Each Quebecer produces on average 750 kg of waste per year, which represents a total of six million tons each year for the entire province. Most of the waste is stacked in landfills outside cities. These sites consist of hills of garbage and have serious consequences for the environment. In addition to the disturbing odors for nearby residents, garbage degradation emits gases that contaminate air and water. Some of this waste could be reused, recycled, or composted. Fortunately, there are simple ways to reduce garbage production and turn, step by step, to zero waste.
1) Buy in bulk
The first step to adopt a waste-free routine is to buy bulk groceries rather than packaged goods. More and more stores allow consumers to bring their own containers or sell containers that you can bring each time you go shopping. Many types of food can be perfectly preserved in jars and do not require the use of plastic packaging, such as dried fruits, rice, cereals, etc.
A quarter of our waste consists of organic matter. This represents about 200 kg per year for each Quebecer. When this waste is thrown away, it is incinerated or stacked with the rest of the garbage. Compost is a rich and fertile material for plants and is therefore futilely wasted. If you have a garden or balcony, it is very easy to install a compost bin. You can then use the compost for your plants. In cities, more and more districts offer organic waste collect. In Montreal for example, more than 410,000 accommodations have access to this service. The compost is then used for gardens or redistributed to Montrealers each fall.
3) Avoid straws and plastic cutlery
Every day, more than 500 million straws are thrown away, only in the United States. Plastic cutlery and straws are very thin and pass through sorting lines and are, therefore, not recycled. They are often swept away by wind or streams and end up in the ocean. Straws are among the top five most common types of garbage found on beaches. In addition, plastic straws and cutlery are made of a material that is extremely harmful to marine animals. More and more restaurants or cities around the world have banned the use of plastic straws or have been replaced them by biodegradable or reusable metal straws.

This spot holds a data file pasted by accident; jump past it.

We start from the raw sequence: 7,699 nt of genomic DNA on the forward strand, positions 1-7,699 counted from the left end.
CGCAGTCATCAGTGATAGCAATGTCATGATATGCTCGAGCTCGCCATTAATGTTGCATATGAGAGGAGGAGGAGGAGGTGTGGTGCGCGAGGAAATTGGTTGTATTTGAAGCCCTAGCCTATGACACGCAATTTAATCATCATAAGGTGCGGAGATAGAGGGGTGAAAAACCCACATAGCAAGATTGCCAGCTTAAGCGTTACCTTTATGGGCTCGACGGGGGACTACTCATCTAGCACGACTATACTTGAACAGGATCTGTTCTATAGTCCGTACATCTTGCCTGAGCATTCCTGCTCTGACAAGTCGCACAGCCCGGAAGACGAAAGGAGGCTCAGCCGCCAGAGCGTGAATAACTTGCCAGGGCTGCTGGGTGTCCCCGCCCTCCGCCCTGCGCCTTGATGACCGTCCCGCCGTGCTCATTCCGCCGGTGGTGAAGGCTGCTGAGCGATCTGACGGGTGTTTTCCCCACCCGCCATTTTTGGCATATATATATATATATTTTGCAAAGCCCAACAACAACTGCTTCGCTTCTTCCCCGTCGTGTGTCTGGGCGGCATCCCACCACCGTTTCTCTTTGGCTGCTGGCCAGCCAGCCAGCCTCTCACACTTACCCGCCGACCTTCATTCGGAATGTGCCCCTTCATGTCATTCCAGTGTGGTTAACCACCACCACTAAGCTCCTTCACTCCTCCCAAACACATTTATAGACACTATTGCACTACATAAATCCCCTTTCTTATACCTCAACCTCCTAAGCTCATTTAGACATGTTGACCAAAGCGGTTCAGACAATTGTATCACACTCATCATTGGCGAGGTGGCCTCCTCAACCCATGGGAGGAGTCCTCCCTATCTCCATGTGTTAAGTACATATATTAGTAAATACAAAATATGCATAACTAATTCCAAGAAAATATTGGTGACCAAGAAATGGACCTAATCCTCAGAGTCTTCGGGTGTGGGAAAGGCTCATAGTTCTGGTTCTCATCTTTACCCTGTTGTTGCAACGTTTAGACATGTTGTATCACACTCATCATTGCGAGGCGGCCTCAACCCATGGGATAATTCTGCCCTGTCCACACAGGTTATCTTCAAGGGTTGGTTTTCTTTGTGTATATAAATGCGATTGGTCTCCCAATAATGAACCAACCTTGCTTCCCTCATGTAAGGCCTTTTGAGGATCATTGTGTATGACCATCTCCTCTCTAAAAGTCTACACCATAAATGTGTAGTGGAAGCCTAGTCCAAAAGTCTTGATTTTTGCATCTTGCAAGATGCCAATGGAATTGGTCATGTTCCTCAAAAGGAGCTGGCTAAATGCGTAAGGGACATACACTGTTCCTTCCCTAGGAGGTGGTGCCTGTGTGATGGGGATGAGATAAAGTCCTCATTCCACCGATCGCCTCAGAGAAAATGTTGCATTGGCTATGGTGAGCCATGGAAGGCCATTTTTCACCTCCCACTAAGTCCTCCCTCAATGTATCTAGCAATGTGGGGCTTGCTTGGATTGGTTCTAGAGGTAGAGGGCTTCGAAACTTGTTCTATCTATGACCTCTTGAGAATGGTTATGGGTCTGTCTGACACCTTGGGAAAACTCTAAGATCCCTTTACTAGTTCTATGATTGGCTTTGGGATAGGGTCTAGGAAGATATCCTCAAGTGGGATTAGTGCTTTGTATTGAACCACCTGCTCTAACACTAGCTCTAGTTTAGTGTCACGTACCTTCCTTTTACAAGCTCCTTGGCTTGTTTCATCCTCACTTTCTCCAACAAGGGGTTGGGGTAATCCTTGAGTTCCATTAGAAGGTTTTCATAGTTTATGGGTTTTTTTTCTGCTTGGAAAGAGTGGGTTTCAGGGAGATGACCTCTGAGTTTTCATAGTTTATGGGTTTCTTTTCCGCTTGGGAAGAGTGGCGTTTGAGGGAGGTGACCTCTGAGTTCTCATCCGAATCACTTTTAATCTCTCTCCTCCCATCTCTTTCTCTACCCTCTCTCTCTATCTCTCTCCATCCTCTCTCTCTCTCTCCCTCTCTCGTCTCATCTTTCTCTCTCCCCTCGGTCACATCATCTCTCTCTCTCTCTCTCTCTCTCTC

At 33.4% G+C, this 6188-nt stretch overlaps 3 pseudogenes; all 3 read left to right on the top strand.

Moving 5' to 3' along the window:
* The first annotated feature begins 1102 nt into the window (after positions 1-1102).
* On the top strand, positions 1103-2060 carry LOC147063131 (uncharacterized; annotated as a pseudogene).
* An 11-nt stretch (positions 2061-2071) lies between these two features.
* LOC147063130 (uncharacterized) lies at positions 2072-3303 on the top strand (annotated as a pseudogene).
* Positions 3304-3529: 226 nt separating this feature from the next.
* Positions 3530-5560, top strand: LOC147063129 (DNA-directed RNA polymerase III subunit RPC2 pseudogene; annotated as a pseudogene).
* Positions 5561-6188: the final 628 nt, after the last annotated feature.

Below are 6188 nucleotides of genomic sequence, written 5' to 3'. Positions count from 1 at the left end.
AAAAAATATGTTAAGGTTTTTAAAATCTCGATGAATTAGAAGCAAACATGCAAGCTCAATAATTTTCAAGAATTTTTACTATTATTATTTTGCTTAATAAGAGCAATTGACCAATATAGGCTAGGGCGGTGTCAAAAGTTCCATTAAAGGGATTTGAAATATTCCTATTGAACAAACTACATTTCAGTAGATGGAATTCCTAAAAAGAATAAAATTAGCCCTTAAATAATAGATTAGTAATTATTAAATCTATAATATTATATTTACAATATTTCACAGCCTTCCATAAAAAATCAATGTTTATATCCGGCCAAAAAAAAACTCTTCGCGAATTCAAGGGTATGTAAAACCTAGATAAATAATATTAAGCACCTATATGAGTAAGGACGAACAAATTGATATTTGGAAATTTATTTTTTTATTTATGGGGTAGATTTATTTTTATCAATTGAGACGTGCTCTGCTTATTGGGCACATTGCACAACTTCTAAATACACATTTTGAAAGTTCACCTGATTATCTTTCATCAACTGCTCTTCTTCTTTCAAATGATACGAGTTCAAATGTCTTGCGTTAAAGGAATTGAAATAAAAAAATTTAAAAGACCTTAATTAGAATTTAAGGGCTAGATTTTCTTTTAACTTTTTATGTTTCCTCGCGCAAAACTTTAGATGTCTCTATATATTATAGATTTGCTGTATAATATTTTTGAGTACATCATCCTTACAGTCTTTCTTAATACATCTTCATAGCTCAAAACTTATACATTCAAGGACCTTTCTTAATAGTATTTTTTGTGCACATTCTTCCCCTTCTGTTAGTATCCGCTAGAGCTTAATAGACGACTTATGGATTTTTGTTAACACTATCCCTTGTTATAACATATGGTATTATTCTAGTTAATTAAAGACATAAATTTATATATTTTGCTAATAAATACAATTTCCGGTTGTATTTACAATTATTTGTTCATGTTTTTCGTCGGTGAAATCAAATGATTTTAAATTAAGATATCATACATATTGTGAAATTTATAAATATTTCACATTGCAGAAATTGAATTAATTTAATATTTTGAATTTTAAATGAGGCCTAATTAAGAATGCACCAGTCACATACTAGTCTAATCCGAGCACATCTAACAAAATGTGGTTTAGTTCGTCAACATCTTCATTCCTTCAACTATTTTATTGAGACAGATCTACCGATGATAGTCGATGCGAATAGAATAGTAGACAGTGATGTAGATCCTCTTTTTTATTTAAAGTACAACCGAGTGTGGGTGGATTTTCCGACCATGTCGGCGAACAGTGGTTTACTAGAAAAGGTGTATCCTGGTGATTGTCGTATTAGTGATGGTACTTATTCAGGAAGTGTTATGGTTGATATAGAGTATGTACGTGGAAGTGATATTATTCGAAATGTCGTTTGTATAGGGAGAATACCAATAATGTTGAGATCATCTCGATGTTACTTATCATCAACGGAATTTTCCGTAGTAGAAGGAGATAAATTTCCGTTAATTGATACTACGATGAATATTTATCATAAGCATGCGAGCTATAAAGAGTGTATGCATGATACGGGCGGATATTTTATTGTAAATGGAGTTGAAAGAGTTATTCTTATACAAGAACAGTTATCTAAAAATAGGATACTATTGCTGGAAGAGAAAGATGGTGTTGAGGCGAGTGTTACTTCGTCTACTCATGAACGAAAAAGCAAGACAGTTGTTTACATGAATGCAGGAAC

4) Opt-out from advertising mails
We receive advertising material every day in our mailbox. However, the majority of these flyers are directly thrown away, before even being read. It’s easy to place a “no adverts” note on your mailbox and sign up for online flyers if you’re interested. If you continue to receive them despite your note, you can contact Canada PostTM.
5) Always carry a reusable bag
It takes about a hundred years for a plastic bag to degrade. In 30 years, if nothing is done, there will be more plastic in the ocean than fish. Being very light, plastic bags are often blown away and land in the sea. As well as polluting, many marine species, such as turtles, swallow these bags, thinking that they are jellyfish. Various cities and countries have banned non-reusable plastic bags. Many people are now used to bringing their reusable bags to the grocery store. However, other shops still have far too many plastic bags. Bringing a reusable fabric bags everywhere is a simple habit to add to your zero-waste routine.